To my Cinderella fans out there–what did you think of the movie? Let me know in the comments!
This weekend, I visited Middle Earth via the silver screen for the last time. To say I’m a Tolkien fan is an obvious fact. I mean, I DID name my blog from one of his lines.
WARNING: THIS POST CONTAINS SOME SPOILERS
I remember my first exposure to The Hobbit. I was six or seven years old and we rented the old 1970’s cartoon. It was creepy, kind of terrifying, but my brothers and I enjoyed it enough to delve further into Tolkien’s world.
In fifth grade, I read the Lord of the Rings for the first time. The movies were coming out around this time and I followed them religiously. Despite differences from the books, I adore the film versions. I have them memorized. I listen to the original trilogy on audiobook every summer.
The main difference between the Lord of the Rings and Hobbit fanchises is that the original trilogy came out when I was still in my formative years. I was an excited child, ready to eat up anything Peter Jackson dished out. As I grew older and learned to see the books and movies as different entities, I continued to love them out of childhood nostalgia. The Hobbit, however, is different.
The first time I ever read The Hobbit was at the age of ten. I was in fourth grade. Mr. Achartz, my teacher, read it aloud to us. I had a copy and followed along. I fell absolutely in love. Ever since, I’ve been reading and rereading the children’s story to the point where I don’t even need the words for the story to appear in my mind.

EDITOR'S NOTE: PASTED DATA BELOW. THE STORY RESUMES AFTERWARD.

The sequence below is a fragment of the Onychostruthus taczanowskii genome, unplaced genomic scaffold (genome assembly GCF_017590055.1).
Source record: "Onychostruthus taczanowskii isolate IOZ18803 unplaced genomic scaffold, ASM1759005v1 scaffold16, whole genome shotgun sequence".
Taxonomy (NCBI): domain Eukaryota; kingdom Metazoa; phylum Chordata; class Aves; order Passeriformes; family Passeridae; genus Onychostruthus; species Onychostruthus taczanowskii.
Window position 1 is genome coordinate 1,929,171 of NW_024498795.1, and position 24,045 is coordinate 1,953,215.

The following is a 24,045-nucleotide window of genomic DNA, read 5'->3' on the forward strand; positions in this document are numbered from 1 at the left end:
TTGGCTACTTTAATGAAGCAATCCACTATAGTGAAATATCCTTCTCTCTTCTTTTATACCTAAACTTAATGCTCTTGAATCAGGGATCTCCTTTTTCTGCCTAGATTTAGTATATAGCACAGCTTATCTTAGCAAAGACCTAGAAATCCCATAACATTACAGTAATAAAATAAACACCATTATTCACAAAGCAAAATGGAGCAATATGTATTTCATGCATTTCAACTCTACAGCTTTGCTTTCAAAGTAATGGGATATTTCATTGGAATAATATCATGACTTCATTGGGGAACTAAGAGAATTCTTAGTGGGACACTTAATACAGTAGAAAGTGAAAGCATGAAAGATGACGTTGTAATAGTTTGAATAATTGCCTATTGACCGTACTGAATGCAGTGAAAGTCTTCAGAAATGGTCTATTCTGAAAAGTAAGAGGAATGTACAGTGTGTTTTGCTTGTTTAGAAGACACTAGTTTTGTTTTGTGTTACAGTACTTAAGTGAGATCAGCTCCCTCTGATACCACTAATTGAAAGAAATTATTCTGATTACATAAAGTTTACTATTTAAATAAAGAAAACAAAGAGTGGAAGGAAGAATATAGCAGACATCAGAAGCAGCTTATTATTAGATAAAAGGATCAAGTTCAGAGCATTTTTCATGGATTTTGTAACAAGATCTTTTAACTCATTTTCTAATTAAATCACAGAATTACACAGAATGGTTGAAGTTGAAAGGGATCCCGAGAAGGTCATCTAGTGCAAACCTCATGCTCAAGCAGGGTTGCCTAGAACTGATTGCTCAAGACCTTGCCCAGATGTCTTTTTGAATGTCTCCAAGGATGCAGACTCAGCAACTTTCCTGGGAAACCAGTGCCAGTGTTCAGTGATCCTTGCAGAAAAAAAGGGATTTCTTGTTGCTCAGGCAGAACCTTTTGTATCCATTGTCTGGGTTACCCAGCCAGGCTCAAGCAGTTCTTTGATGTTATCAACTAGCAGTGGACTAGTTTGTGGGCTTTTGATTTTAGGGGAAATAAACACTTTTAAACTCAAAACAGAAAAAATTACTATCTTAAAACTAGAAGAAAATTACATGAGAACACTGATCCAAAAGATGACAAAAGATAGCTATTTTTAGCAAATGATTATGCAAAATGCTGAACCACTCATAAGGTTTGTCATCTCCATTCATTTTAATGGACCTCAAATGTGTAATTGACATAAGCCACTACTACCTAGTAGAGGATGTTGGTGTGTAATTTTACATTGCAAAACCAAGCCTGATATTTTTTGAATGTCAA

My main issue with The Hobbit movies is that I’m WAY too intimate with the source material. Not only did I grow up on the story, but it’s something I’ve put a great deal of academic thought into. Last fall during my term abroad, I wrote a ten page final essay on the uncanniness of Mirkwood that not only scored the best grade possible, but took first prize in the annual essay contest in my university at home. The novel’s themes, centering around the idea of home, fascinate me and hold my heart.
It’s been incredibly painful, to be honest, watching the world eat up the film versions. I enjoyed the first one well enough, but was absolutely devastated by the second. Peter Jackson mutilated my beloved story. The characters come and go to and from all the right places, but the events that transpire are totally different. I was heartbroken by this.
Going into the final version, to say I had expectations would be a lie. I didn’t even watch any of the trailers, to be honest. I knew that the film would never match my idealistic childhood imaginings. So I didn’t expect it to. I went into The Battle of Five Armies with a mindset of detachment–these weren’t my beloved characters. This isn’t my beloved story. It’s an adaptation, a version that is not my own.
Having this mindset helped a LOT. I actually really enjoyed the movie. The pacing, of course, was really weird. One of the finest moments of the novel is when Bard slays Smaug, which happens in the first ten minutes. Most of the movie is focused on the battle and resolving Thorin’s issues with pride and, as the movie calls it, “dragon-sickness”.
There were things I really enjoyed.
Smaug, for one, is absolute and total perfection. It’s a shame his role is cut so short. Benedict Cumberbatch is incredible.
Once I pushed aside the weirdness of the Tauriel/Kili thing, I was able to actually cheer for the cross-species couple. (Although I’m still miffed that they actually created a freaking awesome female elf and the stupid studio only allowed her existence if she was part of a love triangle. WOMEN DON’T ALWAYS HAVE TO BE IN LOVE IN MOVIES. Rant over.)